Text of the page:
Abstract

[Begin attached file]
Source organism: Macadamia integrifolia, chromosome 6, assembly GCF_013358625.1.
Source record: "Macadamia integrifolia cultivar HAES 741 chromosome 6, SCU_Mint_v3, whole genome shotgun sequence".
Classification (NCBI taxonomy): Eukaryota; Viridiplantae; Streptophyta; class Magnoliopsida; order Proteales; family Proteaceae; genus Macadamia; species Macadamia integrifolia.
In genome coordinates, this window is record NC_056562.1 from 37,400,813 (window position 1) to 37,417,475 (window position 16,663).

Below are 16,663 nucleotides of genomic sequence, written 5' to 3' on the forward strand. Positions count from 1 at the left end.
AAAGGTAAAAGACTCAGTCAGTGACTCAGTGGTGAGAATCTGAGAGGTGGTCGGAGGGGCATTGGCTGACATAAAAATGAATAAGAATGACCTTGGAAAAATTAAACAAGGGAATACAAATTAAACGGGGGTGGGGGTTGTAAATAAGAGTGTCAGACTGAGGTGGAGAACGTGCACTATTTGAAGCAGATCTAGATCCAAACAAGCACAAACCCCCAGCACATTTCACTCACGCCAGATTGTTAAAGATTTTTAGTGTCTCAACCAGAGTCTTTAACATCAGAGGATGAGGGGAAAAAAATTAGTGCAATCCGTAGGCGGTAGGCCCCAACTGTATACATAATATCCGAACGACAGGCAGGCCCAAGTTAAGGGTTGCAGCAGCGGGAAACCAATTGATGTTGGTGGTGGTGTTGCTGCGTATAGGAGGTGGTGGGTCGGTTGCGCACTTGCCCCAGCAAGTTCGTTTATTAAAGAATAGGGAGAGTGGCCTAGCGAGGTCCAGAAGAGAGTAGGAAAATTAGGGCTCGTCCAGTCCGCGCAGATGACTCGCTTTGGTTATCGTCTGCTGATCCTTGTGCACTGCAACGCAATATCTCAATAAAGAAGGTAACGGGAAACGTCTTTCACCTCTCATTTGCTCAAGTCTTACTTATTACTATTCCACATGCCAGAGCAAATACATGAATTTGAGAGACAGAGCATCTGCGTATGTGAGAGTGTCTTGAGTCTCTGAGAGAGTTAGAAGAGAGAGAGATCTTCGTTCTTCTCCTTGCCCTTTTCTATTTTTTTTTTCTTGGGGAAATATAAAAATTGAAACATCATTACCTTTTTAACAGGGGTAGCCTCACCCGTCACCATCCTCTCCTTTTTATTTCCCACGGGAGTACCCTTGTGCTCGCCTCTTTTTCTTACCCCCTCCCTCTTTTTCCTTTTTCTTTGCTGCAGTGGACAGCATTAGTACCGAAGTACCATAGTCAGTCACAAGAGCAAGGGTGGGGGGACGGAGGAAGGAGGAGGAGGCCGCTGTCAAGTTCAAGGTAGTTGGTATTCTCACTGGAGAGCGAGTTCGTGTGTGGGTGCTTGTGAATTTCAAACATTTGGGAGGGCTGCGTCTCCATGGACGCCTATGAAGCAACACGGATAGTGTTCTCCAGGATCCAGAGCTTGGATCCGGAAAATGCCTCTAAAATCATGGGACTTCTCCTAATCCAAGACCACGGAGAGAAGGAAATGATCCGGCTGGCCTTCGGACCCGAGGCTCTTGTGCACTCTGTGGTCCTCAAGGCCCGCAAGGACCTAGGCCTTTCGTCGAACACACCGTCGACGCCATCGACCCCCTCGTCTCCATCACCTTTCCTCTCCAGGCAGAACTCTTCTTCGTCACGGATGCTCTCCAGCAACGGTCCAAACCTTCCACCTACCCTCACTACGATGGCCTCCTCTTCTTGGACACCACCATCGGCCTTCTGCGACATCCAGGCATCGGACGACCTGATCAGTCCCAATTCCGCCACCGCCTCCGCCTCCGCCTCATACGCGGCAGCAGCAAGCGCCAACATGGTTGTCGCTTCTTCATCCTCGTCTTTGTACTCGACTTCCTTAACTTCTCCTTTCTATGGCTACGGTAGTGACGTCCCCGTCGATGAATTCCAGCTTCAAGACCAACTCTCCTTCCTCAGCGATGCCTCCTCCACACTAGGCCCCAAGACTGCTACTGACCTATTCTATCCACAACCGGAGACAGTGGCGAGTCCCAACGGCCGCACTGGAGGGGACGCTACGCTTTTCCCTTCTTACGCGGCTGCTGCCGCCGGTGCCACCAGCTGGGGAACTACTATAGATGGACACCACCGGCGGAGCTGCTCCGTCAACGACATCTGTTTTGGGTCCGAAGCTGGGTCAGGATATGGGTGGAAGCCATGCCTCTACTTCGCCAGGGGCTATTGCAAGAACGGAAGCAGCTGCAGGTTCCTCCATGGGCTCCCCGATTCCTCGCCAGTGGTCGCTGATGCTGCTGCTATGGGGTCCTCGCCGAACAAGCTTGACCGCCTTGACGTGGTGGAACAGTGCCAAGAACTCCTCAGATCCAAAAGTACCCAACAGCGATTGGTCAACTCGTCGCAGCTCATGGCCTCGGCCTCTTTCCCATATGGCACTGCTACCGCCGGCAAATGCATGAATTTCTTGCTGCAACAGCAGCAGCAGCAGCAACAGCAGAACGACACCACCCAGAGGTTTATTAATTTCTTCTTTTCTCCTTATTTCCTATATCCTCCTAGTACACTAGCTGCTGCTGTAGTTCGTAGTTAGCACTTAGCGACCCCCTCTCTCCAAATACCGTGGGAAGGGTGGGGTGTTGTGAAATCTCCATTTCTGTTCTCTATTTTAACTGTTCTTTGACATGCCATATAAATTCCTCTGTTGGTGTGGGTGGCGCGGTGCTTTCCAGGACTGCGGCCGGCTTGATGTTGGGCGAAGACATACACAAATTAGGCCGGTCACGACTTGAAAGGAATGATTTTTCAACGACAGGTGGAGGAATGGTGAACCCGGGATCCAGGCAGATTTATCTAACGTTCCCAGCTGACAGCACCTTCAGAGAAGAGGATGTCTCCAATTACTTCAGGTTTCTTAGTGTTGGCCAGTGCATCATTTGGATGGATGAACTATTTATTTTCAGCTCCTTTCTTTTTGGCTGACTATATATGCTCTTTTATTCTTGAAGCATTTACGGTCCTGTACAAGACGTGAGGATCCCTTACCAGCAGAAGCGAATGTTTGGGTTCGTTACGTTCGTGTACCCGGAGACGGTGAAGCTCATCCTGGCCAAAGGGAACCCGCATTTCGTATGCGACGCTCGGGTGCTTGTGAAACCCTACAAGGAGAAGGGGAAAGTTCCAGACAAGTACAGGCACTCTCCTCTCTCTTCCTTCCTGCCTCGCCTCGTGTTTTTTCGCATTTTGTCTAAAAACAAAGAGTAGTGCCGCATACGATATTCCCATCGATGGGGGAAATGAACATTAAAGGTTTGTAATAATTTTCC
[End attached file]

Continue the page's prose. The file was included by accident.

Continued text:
The kinematic evolution of the enigmatic arc-shaped southernmost Andes of Patagonia and Tierra del Fuego has been a subject of debate for most of the past century. We compared the results from analog sandbox experiments with the tectonic evolution and actual configuration of the mountain chain in order to elucidate whether oroclinal bending took place during the Tertiary, or if the southernmost Andes have been a curved orogen since at least Late Cretaceous time. Experiments simulating oroclinal rotation produced strong along-strike variations in shortening and failed to account for structural data compiled from the Fuegian Andes. Results from experiments simulating an L-shaped, concave-to-foreland indenter were in agreement with the known Tertiary structural evolution of the southernmost Andes. The diachronicity of principal shortening events previously recognized in Patagonia and Tierra del Fuego could only be reproduced by moving the indenter in two successive orthogonal directions: first approximately northward to form the Fuegian fold-and-thrust belt, and then approximately eastward to propagate thrusting in the Patagonian Andes. This two-phase evolution is consistent with a recorded change in the convergence direction of the Farallon-Nazca plate that occurred at ca. 27 Ma.

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